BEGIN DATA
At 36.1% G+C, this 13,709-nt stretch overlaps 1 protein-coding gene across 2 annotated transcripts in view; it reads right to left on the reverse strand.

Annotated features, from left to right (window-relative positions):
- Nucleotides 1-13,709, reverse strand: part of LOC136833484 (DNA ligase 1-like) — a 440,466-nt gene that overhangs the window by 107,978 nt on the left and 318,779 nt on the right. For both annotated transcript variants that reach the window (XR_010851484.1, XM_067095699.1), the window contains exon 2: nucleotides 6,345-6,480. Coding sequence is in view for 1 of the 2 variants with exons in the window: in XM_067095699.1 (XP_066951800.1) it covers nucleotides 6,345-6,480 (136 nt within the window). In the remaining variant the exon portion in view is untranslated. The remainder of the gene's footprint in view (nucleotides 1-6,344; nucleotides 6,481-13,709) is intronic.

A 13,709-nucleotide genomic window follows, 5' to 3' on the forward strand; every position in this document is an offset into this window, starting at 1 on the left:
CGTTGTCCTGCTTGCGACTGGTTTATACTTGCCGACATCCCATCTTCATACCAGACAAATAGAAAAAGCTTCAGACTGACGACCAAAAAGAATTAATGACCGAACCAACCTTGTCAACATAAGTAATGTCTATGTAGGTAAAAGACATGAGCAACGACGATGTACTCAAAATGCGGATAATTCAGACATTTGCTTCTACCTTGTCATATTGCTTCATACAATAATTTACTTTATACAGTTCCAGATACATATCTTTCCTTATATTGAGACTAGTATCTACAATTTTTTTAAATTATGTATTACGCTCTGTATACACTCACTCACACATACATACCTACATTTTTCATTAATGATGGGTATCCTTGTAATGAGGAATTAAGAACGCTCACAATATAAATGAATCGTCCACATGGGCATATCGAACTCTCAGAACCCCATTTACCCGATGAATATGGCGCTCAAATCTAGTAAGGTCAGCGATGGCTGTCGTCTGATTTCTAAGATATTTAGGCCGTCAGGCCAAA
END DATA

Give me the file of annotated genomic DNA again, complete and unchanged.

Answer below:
At 36.1% G+C, this 13,709-nt stretch overlaps 1 protein-coding gene across 2 annotated transcripts in view; it reads right to left on the reverse strand.

Annotated features, from left to right (window-relative positions):
- Nucleotides 1-13,709, reverse strand: part of LOC136833484 (DNA ligase 1-like) — a 440,466-nt gene that overhangs the window by 107,978 nt on the left and 318,779 nt on the right. For both annotated transcript variants that reach the window (XR_010851484.1, XM_067095699.1), the window contains exon 2: nucleotides 6,345-6,480. Coding sequence is in view for 1 of the 2 variants with exons in the window: in XM_067095699.1 (XP_066951800.1) it covers nucleotides 6,345-6,480 (136 nt within the window). In the remaining variant the exon portion in view is untranslated. The remainder of the gene's footprint in view (nucleotides 1-6,344; nucleotides 6,481-13,709) is intronic.

A 13,709-nucleotide genomic window follows, 5' to 3' on the forward strand; every position in this document is an offset into this window, starting at 1 on the left:
CGTTGTCCTGCTTGCGACTGGTTTATACTTGCCGACATCCCATCTTCATACCAGACAAATAGAAAAAGCTTCAGACTGACGACCAAAAAGAATTAATGACCGAACCAACCTTGTCAACATAAGTAATGTCTATGTAGGTAAAAGACATGAGCAACGACGATGTACTCAAAATGCGGATAATTCAGACATTTGCTTCTACCTTGTCATATTGCTTCATACAATAATTTACTTTATACAGTTCCAGATACATATCTTTCCTTATATTGAGACTAGTATCTACAATTTTTTTAAATTATGTATTACGCTCTGTATACACTCACTCACACATACATACCTACATTTTTCATTAATGATGGGTATCCTTGTAATGAGGAATTAAGAACGCTCACAATATAAATGAATCGTCCACATGGGCATATCGAACTCTCAGAACCCCATTTACCCGATGAATATGGCGCTCAAATCTAGTAAGGTCAGCGATGGCTGTCGTCTGATTTCTAAGATATTTAGGCCGTCAGGCCAAA